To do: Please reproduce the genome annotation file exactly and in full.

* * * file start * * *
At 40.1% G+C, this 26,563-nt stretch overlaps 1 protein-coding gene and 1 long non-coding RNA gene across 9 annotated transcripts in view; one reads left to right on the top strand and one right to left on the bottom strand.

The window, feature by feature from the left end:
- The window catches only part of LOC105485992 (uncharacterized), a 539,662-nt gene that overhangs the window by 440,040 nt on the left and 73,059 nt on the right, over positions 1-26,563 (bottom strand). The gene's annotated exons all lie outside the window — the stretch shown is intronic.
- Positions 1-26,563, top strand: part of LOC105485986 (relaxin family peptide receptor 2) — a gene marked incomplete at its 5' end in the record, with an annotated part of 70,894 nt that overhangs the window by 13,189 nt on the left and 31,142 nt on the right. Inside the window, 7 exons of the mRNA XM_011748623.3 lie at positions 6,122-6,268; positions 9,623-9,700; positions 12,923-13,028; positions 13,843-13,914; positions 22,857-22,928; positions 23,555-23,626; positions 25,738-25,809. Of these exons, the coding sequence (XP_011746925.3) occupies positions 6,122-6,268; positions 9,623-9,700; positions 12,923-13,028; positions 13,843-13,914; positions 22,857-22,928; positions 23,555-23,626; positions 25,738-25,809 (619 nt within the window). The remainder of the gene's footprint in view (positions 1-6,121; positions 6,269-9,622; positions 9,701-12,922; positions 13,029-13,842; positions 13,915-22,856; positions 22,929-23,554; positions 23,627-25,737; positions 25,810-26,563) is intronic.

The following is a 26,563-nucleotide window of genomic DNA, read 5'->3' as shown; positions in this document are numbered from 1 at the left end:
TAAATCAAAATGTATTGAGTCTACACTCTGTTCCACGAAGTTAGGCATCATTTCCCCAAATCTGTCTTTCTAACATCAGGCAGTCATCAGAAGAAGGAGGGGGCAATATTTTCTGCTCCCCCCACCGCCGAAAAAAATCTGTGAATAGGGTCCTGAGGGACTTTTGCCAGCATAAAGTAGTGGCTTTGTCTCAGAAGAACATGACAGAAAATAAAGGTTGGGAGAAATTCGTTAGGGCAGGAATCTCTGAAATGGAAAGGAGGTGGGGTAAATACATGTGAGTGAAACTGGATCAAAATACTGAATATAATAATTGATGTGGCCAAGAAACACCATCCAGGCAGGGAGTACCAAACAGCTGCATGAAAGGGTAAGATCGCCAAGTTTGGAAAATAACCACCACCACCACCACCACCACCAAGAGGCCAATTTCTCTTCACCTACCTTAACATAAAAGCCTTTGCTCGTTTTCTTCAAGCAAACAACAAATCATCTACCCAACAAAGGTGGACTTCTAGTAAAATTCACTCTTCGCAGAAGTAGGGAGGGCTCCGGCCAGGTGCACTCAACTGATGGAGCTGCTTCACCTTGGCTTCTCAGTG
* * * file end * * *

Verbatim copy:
At 40.1% G+C, this 26,563-nt stretch overlaps 1 protein-coding gene and 1 long non-coding RNA gene across 9 annotated transcripts in view; one reads left to right on the top strand and one right to left on the bottom strand.

The window, feature by feature from the left end:
- The window catches only part of LOC105485992 (uncharacterized), a 539,662-nt gene that overhangs the window by 440,040 nt on the left and 73,059 nt on the right, over positions 1-26,563 (bottom strand). The gene's annotated exons all lie outside the window — the stretch shown is intronic.
- Positions 1-26,563, top strand: part of LOC105485986 (relaxin family peptide receptor 2) — a gene marked incomplete at its 5' end in the record, with an annotated part of 70,894 nt that overhangs the window by 13,189 nt on the left and 31,142 nt on the right. Inside the window, 7 exons of the mRNA XM_011748623.3 lie at positions 6,122-6,268; positions 9,623-9,700; positions 12,923-13,028; positions 13,843-13,914; positions 22,857-22,928; positions 23,555-23,626; positions 25,738-25,809. Of these exons, the coding sequence (XP_011746925.3) occupies positions 6,122-6,268; positions 9,623-9,700; positions 12,923-13,028; positions 13,843-13,914; positions 22,857-22,928; positions 23,555-23,626; positions 25,738-25,809 (619 nt within the window). The remainder of the gene's footprint in view (positions 1-6,121; positions 6,269-9,622; positions 9,701-12,922; positions 13,029-13,842; positions 13,915-22,856; positions 22,929-23,554; positions 23,627-25,737; positions 25,810-26,563) is intronic.

The following is a 26,563-nucleotide window of genomic DNA, read 5'->3' as shown; positions in this document are numbered from 1 at the left end:
TAAATCAAAATGTATTGAGTCTACACTCTGTTCCACGAAGTTAGGCATCATTTCCCCAAATCTGTCTTTCTAACATCAGGCAGTCATCAGAAGAAGGAGGGGGCAATATTTTCTGCTCCCCCCACCGCCGAAAAAAATCTGTGAATAGGGTCCTGAGGGACTTTTGCCAGCATAAAGTAGTGGCTTTGTCTCAGAAGAACATGACAGAAAATAAAGGTTGGGAGAAATTCGTTAGGGCAGGAATCTCTGAAATGGAAAGGAGGTGGGGTAAATACATGTGAGTGAAACTGGATCAAAATACTGAATATAATAATTGATGTGGCCAAGAAACACCATCCAGGCAGGGAGTACCAAACAGCTGCATGAAAGGGTAAGATCGCCAAGTTTGGAAAATAACCACCACCACCACCACCACCACCAAGAGGCCAATTTCTCTTCACCTACCTTAACATAAAAGCCTTTGCTCGTTTTCTTCAAGCAAACAACAAATCATCTACCCAACAAAGGTGGACTTCTAGTAAAATTCACTCTTCGCAGAAGTAGGGAGGGCTCCGGCCAGGTGCACTCAACTGATGGAGCTGCTTCACCTTGGCTTCTCAGTG